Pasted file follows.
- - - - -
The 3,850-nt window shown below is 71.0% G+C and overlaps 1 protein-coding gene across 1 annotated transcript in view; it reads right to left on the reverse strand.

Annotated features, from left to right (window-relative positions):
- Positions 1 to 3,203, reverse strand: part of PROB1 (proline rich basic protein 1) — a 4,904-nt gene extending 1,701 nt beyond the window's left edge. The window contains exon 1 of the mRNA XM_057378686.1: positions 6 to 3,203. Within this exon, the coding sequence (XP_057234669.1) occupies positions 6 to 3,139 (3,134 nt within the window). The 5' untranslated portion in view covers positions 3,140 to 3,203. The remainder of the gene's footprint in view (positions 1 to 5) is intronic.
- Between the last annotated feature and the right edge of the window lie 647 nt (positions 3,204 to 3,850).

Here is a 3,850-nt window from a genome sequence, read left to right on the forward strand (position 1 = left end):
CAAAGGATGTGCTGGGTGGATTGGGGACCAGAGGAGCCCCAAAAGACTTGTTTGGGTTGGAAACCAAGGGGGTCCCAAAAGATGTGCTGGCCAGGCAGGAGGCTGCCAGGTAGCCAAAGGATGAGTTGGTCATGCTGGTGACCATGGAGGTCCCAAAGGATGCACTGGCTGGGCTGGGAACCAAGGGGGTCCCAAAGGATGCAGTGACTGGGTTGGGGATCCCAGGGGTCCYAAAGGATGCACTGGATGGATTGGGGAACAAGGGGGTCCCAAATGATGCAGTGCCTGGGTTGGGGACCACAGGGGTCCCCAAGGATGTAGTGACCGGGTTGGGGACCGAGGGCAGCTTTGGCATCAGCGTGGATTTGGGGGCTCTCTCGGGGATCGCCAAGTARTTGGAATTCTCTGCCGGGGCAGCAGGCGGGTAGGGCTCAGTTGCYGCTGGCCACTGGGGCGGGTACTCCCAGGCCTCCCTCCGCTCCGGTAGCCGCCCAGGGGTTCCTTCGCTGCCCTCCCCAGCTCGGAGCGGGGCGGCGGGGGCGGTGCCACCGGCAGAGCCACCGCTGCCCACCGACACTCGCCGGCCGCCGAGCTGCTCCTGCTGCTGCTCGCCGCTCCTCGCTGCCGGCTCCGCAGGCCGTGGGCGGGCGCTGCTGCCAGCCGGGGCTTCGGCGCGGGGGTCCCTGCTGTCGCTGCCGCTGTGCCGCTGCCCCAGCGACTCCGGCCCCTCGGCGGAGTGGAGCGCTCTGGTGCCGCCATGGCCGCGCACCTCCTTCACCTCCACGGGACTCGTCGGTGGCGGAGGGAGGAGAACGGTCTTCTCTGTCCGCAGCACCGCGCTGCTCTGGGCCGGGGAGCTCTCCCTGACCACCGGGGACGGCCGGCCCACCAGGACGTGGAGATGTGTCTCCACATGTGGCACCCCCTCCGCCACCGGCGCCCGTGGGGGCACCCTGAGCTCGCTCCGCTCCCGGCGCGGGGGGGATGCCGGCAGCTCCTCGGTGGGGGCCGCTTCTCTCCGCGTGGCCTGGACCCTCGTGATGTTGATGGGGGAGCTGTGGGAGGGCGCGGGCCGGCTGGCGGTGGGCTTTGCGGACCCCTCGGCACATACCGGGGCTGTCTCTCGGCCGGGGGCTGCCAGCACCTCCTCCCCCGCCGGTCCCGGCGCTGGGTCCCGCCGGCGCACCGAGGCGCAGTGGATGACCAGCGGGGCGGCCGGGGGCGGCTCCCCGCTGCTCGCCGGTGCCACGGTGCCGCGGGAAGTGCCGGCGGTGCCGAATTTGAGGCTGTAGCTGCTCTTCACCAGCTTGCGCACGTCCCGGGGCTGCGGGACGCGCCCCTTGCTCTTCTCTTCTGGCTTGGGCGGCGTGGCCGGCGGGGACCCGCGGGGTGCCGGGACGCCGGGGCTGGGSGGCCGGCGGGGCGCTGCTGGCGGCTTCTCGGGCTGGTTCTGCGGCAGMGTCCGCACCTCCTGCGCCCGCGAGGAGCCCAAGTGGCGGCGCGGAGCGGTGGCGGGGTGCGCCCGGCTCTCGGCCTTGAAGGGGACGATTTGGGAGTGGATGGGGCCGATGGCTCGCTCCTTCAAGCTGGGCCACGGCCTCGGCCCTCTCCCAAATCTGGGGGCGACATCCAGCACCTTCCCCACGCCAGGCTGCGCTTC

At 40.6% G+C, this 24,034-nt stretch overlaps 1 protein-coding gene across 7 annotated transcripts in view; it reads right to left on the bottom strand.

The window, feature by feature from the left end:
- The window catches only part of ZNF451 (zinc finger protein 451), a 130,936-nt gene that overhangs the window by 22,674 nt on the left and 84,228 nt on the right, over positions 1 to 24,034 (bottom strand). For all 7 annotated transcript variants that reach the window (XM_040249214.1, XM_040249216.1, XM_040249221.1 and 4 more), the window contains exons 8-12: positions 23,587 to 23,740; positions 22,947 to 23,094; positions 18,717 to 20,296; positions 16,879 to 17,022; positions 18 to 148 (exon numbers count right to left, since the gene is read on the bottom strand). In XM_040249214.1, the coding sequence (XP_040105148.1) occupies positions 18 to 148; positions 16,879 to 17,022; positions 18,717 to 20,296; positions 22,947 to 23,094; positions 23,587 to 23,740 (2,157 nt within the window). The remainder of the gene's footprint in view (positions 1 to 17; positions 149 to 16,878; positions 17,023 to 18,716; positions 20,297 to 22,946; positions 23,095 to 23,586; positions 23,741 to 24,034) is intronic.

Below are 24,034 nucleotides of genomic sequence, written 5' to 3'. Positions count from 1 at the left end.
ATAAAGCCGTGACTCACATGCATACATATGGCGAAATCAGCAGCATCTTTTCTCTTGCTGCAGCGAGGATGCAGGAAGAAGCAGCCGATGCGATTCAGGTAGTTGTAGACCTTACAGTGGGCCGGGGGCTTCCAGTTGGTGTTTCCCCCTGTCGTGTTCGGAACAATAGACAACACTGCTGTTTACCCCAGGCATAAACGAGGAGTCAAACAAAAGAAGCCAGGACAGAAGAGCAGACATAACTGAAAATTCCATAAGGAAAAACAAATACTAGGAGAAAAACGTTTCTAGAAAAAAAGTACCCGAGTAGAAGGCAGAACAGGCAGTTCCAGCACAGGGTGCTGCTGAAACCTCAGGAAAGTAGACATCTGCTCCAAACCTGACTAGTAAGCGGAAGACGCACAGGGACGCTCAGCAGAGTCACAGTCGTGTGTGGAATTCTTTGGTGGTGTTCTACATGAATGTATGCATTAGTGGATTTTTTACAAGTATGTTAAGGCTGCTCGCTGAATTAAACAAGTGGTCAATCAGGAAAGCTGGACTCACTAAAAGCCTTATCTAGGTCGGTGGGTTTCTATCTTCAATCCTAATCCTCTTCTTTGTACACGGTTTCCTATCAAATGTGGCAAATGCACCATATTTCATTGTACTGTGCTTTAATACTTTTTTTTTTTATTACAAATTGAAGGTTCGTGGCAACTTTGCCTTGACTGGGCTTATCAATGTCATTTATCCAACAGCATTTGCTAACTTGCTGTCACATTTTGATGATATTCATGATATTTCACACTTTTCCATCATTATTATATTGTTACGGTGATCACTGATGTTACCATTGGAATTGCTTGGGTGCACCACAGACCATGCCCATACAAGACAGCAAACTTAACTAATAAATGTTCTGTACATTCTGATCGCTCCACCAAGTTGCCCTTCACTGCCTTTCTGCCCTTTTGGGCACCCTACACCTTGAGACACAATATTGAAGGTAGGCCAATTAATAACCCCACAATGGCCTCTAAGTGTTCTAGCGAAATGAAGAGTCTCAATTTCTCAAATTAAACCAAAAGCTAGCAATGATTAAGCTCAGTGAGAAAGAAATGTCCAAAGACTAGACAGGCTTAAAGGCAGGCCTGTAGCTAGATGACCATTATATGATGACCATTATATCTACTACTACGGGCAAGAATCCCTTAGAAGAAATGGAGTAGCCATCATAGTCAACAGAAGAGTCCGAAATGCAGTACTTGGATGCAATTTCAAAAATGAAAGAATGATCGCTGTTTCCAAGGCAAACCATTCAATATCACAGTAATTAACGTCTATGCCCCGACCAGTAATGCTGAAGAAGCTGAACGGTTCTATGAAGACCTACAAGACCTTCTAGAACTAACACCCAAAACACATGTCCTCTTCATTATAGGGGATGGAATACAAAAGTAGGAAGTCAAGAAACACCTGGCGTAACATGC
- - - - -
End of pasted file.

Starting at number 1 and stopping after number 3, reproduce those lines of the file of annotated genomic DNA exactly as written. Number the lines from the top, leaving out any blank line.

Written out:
The 3,850-nt window shown below is 71.0% G+C and overlaps 1 protein-coding gene across 1 annotated transcript in view; it reads right to left on the reverse strand.

Annotated features, from left to right (window-relative positions):
- Positions 1 to 3,203, reverse strand: part of PROB1 (proline rich basic protein 1) — a 4,904-nt gene extending 1,701 nt beyond the window's left edge. The window contains exon 1 of the mRNA XM_057378686.1: positions 6 to 3,203. Within this exon, the coding sequence (XP_057234669.1) occupies positions 6 to 3,139 (3,134 nt within the window). The 5' untranslated portion in view covers positions 3,140 to 3,203. The remainder of the gene's footprint in view (positions 1 to 5) is intronic.